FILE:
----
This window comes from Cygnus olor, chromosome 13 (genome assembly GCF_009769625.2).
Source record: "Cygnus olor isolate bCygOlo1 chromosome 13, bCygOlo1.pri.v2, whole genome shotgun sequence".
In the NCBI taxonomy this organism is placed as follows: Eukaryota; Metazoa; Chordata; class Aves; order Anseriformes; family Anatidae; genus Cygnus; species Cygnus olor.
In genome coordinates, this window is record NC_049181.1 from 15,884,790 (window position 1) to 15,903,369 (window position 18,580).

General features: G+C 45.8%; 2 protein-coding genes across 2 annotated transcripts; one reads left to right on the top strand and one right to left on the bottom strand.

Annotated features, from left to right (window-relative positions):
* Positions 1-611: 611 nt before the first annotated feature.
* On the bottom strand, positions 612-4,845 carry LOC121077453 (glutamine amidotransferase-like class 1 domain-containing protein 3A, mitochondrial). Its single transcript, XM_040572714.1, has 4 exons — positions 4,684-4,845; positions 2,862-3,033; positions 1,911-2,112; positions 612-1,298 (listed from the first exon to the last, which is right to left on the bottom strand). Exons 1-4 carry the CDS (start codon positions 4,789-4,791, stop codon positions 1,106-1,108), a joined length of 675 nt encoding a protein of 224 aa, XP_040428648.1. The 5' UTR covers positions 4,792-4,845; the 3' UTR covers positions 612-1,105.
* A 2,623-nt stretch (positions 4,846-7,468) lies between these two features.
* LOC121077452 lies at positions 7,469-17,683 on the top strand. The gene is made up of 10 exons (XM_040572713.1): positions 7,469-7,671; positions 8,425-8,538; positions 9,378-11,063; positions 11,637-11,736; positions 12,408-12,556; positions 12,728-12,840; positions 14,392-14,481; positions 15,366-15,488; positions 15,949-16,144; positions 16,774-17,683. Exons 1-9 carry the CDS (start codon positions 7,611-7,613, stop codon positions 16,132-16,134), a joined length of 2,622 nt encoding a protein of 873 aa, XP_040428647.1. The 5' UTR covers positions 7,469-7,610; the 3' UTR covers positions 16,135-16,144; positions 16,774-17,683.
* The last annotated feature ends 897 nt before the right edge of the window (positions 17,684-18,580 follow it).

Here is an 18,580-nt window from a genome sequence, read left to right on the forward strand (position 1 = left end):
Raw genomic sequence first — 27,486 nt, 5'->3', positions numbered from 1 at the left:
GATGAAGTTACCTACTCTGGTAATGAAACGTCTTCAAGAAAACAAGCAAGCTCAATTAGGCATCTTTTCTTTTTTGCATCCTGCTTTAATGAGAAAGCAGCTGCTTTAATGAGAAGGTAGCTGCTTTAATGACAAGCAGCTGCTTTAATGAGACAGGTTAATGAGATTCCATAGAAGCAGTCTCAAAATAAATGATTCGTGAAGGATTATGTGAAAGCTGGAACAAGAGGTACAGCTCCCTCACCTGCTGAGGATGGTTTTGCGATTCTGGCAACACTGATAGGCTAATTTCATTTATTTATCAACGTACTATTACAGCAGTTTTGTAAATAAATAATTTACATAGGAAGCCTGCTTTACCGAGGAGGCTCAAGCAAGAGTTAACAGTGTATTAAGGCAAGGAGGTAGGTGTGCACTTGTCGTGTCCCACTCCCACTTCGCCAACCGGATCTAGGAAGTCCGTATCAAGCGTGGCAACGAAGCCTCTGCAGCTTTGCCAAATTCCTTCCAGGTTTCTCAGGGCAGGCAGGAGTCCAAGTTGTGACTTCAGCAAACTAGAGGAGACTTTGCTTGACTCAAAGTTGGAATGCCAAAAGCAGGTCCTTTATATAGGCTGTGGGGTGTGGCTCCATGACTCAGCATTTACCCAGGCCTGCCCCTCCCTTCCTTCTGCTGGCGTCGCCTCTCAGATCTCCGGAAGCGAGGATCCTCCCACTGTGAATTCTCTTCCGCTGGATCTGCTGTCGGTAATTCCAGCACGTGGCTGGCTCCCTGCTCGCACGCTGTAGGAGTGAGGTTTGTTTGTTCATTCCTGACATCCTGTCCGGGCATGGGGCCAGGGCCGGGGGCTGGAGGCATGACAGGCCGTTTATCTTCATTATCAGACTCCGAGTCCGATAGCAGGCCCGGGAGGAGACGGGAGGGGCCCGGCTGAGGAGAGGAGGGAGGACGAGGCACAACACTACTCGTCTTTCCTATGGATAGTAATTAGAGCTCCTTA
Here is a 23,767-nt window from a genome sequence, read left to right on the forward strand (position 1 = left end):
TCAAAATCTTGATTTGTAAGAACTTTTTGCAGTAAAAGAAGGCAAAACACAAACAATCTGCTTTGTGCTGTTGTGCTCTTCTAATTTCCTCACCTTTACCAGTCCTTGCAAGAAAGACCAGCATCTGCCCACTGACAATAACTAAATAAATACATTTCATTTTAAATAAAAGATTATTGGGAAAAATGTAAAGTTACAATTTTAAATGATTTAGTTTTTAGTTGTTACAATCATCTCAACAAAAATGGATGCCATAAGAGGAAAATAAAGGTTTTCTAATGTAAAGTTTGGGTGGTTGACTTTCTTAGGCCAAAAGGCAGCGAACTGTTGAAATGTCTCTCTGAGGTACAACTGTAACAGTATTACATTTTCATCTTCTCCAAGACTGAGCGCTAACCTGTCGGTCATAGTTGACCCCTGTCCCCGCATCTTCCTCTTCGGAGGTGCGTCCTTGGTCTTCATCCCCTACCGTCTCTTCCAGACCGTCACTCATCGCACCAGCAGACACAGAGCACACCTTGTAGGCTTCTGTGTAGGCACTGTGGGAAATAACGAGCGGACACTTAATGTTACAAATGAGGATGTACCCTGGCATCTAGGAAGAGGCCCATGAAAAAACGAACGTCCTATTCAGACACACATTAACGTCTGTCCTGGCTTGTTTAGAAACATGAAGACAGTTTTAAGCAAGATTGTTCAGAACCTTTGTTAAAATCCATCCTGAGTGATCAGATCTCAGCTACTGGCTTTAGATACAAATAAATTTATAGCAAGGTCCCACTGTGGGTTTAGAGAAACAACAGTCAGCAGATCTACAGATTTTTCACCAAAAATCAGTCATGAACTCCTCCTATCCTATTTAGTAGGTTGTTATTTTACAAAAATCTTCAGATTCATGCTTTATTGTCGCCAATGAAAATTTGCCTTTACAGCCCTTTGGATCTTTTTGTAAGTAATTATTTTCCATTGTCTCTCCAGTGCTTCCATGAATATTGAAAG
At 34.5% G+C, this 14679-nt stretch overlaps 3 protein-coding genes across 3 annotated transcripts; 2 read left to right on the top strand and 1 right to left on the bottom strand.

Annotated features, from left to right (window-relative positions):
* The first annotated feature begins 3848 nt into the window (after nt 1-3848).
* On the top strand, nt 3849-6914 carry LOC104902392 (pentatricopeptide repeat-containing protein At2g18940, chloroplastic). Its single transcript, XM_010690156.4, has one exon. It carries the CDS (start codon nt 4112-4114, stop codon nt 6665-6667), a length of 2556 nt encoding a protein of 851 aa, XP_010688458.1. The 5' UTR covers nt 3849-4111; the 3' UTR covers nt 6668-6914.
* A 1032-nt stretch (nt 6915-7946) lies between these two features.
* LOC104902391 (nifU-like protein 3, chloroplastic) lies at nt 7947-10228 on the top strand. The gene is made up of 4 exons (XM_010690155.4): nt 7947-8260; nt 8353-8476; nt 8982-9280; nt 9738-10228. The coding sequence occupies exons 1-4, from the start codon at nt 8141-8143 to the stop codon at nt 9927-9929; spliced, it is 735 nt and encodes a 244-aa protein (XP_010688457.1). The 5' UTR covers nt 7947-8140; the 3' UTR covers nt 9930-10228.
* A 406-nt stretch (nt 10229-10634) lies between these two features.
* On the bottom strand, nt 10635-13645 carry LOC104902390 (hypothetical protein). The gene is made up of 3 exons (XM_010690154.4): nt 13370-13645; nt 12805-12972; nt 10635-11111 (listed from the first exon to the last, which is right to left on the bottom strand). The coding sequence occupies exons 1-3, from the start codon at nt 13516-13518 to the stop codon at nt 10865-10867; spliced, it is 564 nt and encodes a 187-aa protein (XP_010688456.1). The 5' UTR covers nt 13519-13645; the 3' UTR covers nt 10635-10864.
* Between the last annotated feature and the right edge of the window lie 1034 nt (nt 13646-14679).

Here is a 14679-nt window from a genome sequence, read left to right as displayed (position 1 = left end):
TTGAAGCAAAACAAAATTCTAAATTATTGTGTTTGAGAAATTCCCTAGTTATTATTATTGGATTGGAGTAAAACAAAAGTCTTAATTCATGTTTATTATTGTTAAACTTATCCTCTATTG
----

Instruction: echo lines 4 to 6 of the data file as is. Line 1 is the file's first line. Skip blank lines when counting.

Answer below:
In genome coordinates, this window is record NC_049181.1 from 15,884,790 (window position 1) to 15,903,369 (window position 18,580).

General features: G+C 45.8%; 2 protein-coding genes across 2 annotated transcripts; one reads left to right on the top strand and one right to left on the bottom strand.

Annotated features, from left to right (window-relative positions):